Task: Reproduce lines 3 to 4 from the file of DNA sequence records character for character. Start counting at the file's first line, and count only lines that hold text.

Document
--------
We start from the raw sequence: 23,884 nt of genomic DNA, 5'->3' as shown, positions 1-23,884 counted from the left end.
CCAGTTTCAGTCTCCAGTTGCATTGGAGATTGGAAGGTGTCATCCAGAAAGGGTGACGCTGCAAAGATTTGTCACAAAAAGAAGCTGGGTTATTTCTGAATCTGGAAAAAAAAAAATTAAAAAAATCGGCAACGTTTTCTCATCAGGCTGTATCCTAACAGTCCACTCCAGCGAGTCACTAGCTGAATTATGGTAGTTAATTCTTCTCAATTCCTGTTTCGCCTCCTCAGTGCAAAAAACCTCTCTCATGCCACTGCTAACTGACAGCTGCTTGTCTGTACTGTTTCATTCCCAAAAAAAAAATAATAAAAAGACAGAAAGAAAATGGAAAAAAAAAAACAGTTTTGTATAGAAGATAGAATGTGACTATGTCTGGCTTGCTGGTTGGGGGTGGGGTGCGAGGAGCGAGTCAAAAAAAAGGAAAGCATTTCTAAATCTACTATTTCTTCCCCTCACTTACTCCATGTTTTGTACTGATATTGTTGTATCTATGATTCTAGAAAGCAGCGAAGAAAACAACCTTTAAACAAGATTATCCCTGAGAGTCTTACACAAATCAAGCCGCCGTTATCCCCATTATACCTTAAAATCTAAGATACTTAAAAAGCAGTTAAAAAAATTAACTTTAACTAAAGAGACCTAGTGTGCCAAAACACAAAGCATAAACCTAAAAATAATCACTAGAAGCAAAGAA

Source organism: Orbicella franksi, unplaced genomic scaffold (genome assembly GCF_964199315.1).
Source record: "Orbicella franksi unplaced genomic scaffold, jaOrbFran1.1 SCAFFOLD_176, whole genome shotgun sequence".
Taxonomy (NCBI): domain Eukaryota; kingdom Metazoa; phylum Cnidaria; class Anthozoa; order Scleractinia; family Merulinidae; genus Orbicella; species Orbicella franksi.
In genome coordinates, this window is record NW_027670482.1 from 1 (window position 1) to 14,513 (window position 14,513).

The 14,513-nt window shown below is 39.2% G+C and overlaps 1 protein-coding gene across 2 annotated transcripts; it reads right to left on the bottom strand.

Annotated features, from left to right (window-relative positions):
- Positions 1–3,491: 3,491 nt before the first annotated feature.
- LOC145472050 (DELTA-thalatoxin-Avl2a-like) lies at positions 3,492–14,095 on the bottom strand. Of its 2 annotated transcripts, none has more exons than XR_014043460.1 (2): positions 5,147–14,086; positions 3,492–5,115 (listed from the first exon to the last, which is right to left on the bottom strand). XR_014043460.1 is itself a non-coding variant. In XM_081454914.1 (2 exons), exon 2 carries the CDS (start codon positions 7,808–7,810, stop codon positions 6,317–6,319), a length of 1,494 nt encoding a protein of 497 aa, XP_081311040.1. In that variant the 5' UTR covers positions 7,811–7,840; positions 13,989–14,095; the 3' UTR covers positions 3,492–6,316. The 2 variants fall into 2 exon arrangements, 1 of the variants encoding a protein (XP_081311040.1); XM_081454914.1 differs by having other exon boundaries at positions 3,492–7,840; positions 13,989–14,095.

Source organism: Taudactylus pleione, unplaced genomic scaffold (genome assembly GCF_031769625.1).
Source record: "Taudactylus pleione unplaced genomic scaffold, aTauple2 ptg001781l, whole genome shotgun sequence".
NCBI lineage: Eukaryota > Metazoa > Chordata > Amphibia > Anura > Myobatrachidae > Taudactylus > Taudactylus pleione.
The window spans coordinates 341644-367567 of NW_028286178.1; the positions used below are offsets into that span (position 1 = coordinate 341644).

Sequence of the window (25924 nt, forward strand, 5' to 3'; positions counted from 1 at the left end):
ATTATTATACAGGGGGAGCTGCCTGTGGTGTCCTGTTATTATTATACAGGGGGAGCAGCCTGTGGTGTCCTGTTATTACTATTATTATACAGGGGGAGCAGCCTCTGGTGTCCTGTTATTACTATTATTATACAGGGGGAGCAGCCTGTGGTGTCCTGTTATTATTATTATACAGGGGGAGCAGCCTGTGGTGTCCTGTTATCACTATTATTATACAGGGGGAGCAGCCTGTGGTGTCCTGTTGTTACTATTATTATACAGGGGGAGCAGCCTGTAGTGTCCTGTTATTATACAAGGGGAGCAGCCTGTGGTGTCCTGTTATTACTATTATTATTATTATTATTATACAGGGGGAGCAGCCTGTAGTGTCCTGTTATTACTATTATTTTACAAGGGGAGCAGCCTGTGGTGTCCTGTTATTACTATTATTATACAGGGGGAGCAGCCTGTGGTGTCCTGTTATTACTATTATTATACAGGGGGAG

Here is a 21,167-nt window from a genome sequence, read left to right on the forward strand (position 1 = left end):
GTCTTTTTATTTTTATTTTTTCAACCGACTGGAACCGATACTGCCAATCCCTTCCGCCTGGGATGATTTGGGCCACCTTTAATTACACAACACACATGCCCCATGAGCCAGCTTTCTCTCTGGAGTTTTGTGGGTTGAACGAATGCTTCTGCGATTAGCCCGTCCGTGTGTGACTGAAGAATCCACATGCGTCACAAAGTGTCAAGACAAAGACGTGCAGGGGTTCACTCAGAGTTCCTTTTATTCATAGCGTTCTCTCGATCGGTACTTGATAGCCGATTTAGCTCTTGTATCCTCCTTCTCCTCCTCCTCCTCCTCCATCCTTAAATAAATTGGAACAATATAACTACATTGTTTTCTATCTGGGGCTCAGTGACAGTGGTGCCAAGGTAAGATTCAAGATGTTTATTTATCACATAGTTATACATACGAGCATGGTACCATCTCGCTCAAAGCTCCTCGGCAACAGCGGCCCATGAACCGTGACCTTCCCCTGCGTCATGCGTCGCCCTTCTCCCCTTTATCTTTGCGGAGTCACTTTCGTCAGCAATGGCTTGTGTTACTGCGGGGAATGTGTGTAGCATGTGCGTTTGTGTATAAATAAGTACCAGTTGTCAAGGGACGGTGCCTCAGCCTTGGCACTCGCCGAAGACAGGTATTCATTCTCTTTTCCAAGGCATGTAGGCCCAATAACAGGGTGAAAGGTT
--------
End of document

Source organism: Orbicella franksi, unplaced genomic scaffold (genome assembly GCF_964199315.1).
Source record: "Orbicella franksi unplaced genomic scaffold, jaOrbFran1.1 SCAFFOLD_176, whole genome shotgun sequence".